(online text, or Hume 18)
[Matters of fact are possible rather than certain, because their contrary claims are not contradictions, as for example, “the sun will rise tomorrow”.]
The other kind of objects of human reason or enquiry are matters of fact. [First consider something like the above examples of relations of ideas: 2+2=4. It would be a contradiction to say: 2+2≠4. We cannot even conceptualize what it means, given that its meaning could not be consistent with the meanings of its terms and operators. Now consider the sentence, “the sun will rise tomorrow”. This we can conceptualize. Also consider its negation, “the sun will not rise tomorrow.” This we can conceptualize also. In other words, the contrary of such a proposition is conceivable, and thus in a sense possible.]
Matters of fact, which are the second objects of human reason, are not ascertained in the same manner; nor is our evidence of their truth, however great, of a like nature with the foregoing. The contrary of every matter of fact is still possible; because it can never imply a contradiction, and is conceived by the mind with the same facility and distinctness, as if ever so conformable to reality. That the sun will not rise to-morrow is no less intelligible a proposition, and implies no more contradiction than the affirmation, that it will rise. We should in vain, therefore, attempt to demonstrate its falsehood. Were it demonstratively false, it would imply a contradiction, and could never be distinctly conceived by the mind.
(online or 18)
[We will now ask how we come to trust matters of fact even though they are only possible.]
[I am not entirely certain about the points in this paragraph, but they might be the following. First suppose it is dawn and you see the sun rising. We note that “the sun is rising”. I am not sure if this is an intuitively certain relation of ideas. But at any rate, our example of matters of fact is the claim that the sun will rise tomorrow. What Hume might here be asking is, how can we be relatively sure of the truth of such claims? We have memories of past sunrises and sensory evidence of the current one, but how do then draw the inference that tomorrow it will rise? My guess is that his next point is that by trying to answer this question, we might find that philosophy has been in error regarding such knowledge, and also that it might do philosophy good to try to rectify such errors. I quote for your interpretation.]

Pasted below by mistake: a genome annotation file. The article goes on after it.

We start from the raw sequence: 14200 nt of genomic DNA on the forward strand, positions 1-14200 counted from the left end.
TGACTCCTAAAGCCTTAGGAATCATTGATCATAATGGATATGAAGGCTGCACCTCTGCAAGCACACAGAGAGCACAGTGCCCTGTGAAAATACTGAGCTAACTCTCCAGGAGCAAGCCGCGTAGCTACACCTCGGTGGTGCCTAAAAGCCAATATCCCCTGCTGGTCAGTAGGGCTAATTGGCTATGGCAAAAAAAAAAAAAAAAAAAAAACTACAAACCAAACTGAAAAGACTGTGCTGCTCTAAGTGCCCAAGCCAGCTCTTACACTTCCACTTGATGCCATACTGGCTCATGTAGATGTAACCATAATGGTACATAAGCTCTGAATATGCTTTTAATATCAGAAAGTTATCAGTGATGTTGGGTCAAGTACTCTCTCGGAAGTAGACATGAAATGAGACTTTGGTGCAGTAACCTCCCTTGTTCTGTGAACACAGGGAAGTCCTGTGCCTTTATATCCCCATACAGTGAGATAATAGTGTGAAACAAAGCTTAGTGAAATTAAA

It may, therefore, be a subject worthy of curiosity, to enquire what is the nature of that evidence which assures us of any real existence and matter of fact, beyond the present testimony of our senses, or the records of our memory. This part of philosophy, it is observable, has been little cultivated, either by the ancients or moderns; and therefore our doubts and errors, in the prosecution of so important an enquiry, may be the more excusable; while we march through such difficult | paths without any guide or direction. They may even prove useful, by exciting curiosity, and destroying that implicit faith and security, which is the bane of all reasoning and free enquiry. The discovery of defects in the common philosophy, if any such there be, will not, I presume, be a discouragement, but rather an incitement, as is usual, to attempt something more full and satisfactory than has yet been proposed to the public.
(online / 18-19)
[We draw such inductive inferences under assumptions of causal relations that must be holding.]
[I again am not certain here, but the points might be the following. All such reasonings of matters of fact involve the assumption that there are (physical) causal reasons for why the inference holds. Perhaps in the sunrise example, we assume that there are astrological causes for why it happens. This would seem to be like his example here of finding a watch on a deserted island and concluding once humans had been there. For, their presence would cause there to be such evidence. He says in these cases it is “constantly supposed, that there is a connexion between the present fact and that which is inferred from it”. I am not sure if it is necessarily physical causality. In the first example, a man infers that his friend is somewhere else on the basis of certain facts, like finding a letter from the friend indicating her absence or remembering the friend’s intentions to go somewhere. This evidence could be physically tied to the friend’s absence, act of leaving, or resolve to leave, but maybe Hume means by cause and effect something more like certain indicators causing one’s inference, which would then be the effect of that cause of knowledge. Let me quote, but I am inclined to think he means a physical cause for the evidence rather than the evidence causing the knowledge:]